America has a Deep South Tradition. It is synonymous with a unique kind of hospitality that makes us want to return again and again to the Sunbelt, and especially to the homes of those we are lucky enough to know are true Southerners—people not only with that wonderful, infectious Southern accent, but whose manners convey a genuine warmth for people.
You may remember an early black-and-white television sitcom, “The
Beverly Hillbillies,” about a family who struck oil on their
Deep South property and consequently moved to Beverly Hills, CA,
bringing their backwoods ways with them. The neighbors were shocked
and dismayed at their antics, but the audience fell in love with
this family of misfits who exposed the modern corporate world to
the open-door policy and love-of-life disdained by the uptight wealthy
class in their zeal to convey perfection in order to impress one
And long before the first television sets, right back to the Colonial
era, residents of southern states seemed to take it as a personal
responsibility to educate their Northern neighbors about how to
treat guests with genuine hospitality.
Of the many historic examples of this graciousness, President Thomas
Jefferson stands out as an icon of Southern Hospitality. As the
pen of the documents that emerged from the Continental Congress,
this brilliant young man was sought before and after he became the
leader of our fledgling independent nation. Following his years
in the capital, he retired to his beloved Monticello (his home built
from 1768 to 1782), where he fulfilled his dream with the creation
of a Roman-style Federal home atop a knoll near Charlottesville,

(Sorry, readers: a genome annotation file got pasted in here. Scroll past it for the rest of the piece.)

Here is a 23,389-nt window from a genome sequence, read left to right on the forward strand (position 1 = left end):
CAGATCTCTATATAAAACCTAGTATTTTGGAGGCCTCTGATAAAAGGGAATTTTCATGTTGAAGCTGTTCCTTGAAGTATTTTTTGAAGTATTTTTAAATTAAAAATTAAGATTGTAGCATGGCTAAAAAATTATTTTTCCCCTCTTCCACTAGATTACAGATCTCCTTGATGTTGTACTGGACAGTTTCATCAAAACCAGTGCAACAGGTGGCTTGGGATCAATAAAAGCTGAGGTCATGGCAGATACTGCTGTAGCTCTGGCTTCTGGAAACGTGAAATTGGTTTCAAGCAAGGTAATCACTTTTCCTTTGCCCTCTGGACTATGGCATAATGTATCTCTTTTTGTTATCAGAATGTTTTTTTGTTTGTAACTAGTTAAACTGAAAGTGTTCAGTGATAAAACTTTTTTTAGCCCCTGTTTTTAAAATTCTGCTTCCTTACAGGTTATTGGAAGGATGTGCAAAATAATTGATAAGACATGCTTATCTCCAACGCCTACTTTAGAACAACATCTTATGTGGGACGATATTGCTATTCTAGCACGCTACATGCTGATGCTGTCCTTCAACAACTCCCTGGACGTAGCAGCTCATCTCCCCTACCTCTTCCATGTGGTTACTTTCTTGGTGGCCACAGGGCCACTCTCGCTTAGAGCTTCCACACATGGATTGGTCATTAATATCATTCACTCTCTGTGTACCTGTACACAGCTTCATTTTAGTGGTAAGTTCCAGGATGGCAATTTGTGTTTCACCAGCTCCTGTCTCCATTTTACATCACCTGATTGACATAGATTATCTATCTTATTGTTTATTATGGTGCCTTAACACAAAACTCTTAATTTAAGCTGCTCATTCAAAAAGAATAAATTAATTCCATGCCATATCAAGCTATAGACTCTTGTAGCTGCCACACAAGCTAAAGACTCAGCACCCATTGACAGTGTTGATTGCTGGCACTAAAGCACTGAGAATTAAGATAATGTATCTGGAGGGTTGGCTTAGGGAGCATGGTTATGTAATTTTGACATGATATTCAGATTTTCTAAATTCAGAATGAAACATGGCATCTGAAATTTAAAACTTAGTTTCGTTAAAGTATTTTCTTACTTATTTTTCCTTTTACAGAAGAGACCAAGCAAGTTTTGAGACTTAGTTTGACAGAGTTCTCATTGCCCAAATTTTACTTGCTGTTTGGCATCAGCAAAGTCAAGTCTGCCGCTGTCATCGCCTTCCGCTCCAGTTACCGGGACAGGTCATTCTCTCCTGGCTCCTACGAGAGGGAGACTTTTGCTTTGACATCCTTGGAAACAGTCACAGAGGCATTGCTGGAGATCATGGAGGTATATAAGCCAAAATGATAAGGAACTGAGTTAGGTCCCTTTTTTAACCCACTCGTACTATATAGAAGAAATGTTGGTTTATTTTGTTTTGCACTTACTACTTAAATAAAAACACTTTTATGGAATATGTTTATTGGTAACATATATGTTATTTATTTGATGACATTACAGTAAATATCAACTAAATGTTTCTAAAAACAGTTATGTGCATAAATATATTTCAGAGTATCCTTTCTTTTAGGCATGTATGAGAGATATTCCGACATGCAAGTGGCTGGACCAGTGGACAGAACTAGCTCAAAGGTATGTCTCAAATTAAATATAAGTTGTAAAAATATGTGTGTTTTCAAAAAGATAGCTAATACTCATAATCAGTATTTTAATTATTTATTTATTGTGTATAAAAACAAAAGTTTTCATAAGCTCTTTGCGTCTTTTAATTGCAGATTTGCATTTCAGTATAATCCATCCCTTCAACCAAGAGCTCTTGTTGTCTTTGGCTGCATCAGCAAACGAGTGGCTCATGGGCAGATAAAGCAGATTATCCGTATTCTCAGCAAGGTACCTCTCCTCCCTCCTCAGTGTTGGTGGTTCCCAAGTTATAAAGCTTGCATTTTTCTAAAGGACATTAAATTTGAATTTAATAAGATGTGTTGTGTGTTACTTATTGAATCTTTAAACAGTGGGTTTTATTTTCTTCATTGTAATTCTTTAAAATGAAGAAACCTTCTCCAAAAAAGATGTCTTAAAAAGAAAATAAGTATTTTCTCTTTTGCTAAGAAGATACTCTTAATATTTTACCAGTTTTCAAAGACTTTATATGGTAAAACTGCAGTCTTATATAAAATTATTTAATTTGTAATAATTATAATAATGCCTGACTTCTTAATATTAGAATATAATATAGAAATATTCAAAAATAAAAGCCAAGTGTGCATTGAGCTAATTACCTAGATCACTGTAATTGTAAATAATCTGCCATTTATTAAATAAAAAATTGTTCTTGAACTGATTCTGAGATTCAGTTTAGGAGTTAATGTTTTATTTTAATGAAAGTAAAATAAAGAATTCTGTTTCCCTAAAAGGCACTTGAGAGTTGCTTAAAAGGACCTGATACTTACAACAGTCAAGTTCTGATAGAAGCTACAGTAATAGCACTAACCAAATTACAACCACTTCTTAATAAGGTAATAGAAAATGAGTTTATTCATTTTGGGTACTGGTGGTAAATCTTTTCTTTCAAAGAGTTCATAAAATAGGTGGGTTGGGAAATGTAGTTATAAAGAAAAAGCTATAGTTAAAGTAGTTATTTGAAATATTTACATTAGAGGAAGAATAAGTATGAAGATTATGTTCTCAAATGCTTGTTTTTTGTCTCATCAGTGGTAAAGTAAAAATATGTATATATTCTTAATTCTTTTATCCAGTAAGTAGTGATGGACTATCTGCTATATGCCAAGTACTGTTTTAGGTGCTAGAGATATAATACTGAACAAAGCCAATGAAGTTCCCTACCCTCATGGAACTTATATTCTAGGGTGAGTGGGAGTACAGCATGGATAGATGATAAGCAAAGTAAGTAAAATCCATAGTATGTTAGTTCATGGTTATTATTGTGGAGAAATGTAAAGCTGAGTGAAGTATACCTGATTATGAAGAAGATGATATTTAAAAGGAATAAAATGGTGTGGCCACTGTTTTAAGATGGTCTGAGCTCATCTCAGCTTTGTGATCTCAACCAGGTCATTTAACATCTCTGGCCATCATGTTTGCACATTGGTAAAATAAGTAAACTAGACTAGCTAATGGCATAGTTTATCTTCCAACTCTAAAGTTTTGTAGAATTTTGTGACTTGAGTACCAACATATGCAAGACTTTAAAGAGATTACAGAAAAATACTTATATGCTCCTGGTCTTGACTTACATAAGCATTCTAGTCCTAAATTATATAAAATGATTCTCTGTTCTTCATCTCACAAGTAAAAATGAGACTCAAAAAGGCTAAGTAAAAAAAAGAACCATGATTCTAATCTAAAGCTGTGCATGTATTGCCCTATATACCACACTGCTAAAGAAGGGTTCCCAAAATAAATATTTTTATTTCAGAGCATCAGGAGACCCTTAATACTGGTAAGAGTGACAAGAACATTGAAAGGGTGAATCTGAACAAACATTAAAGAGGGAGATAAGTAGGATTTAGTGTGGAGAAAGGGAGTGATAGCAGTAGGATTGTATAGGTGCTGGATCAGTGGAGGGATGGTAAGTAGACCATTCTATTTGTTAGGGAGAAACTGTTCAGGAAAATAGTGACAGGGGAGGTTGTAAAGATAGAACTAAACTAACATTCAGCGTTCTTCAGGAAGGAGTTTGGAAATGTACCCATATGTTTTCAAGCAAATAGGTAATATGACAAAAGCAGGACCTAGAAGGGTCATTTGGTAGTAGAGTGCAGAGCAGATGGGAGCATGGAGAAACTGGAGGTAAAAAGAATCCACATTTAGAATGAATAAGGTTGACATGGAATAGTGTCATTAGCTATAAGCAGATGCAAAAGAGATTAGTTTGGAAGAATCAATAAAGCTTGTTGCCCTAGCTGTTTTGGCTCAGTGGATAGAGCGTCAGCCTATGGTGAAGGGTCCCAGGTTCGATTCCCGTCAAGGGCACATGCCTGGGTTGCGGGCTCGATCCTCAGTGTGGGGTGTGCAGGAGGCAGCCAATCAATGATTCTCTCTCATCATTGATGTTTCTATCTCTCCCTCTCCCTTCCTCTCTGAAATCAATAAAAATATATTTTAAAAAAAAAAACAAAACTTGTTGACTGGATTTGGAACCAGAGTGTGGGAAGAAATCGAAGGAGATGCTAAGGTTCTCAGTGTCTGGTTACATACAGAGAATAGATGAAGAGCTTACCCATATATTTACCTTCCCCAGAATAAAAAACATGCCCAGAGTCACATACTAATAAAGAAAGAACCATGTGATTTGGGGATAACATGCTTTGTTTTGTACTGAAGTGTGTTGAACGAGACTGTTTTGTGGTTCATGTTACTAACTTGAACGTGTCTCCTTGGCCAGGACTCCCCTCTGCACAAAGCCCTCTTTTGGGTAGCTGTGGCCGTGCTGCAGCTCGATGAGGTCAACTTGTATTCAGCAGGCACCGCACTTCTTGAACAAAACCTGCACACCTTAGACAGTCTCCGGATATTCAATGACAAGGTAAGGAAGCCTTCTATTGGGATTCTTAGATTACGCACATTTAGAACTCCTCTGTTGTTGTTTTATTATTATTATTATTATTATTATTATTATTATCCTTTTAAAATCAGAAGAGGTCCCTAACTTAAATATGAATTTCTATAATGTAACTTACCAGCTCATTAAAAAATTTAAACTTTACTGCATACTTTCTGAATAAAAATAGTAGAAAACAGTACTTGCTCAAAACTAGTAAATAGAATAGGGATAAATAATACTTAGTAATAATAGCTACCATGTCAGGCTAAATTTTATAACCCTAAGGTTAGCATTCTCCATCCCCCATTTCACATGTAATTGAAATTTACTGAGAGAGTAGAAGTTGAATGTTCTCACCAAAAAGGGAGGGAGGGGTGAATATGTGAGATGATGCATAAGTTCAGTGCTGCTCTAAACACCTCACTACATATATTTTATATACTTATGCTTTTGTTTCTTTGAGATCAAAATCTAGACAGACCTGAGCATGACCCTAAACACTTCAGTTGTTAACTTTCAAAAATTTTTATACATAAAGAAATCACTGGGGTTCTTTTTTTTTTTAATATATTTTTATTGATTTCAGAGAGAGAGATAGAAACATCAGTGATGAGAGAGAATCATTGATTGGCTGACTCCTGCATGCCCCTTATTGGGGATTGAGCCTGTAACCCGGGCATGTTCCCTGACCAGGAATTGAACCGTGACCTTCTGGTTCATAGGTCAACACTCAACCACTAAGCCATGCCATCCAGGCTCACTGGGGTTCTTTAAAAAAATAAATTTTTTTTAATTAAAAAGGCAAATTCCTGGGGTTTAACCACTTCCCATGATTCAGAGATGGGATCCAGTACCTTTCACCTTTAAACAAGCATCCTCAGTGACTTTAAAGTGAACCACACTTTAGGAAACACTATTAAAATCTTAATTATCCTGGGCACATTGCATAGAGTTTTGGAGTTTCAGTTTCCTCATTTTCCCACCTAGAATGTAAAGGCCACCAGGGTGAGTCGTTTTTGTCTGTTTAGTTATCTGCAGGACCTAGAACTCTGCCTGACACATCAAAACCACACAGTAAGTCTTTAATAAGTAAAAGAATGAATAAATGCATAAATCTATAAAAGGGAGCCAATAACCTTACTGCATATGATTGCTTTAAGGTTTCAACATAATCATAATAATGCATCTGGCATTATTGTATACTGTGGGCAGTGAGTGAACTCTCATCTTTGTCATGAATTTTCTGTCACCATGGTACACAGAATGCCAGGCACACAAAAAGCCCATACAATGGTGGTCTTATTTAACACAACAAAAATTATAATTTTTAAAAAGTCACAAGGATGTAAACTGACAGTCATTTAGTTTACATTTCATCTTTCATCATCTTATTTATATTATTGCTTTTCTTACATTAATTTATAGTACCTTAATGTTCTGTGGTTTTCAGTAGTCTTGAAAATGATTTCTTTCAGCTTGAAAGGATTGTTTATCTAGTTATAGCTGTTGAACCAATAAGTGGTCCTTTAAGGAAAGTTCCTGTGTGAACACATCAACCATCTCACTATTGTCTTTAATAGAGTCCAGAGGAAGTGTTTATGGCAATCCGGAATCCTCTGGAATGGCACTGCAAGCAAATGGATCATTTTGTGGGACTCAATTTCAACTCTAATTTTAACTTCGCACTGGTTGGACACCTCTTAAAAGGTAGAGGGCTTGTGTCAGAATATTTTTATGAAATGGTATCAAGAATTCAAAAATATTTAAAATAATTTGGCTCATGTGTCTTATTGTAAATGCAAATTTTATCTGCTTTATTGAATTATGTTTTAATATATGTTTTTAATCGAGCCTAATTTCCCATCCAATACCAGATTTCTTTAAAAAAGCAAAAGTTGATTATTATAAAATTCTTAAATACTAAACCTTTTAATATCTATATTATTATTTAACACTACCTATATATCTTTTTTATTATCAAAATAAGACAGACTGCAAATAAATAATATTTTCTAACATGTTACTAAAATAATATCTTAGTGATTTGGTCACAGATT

He equipped this lovely planter’s home with many of his own
inventions: the cannonball clock, his writing desk and arrangement
of his bedroom to take notes when inspired thoughts awoke him, his
dramatically effective skylight and Greek-inspired architecture.
Perhaps the most ingenious invention was the dumbwaiter in the fireplace
mantle used to draw liquor from the cellar so servants would not
hear the politically sensitive conversations while his guests enjoyed
To visit someone during these critical Colonial years was more than
just a visit. It was often a stay of several weeks, making the laborious
journey worthwhile. Jefferson was so profoundly respected and sought-out
that parties would come and stay, enjoying the lavish spread of
meals that came from his own gardens, made successful from his study
and travels where he brought back seeds and learned crop rotation.
Although this tradition of hospitality left him nearly bankrupt
in the end, he never failed to provide a warm and welcoming experience
for his guests.
Among his architectural inventions were triple-hung sash windows,
serving also as doors to his gardens. Thus was born the home connected
with its environs, where beauty reigned inside and out. Jefferson
made plain his joy and satisfaction in creating order and beauty.
He was an architect and a fine interior designer who enjoyed decorating
for the season.
He was also an intellect and endowed with great wisdom, so that
visiting him was important training for the finest minds of the
day. His tenure in the White House was without his wife; he was
a widower whose niece acted as First Lady, becoming the gracious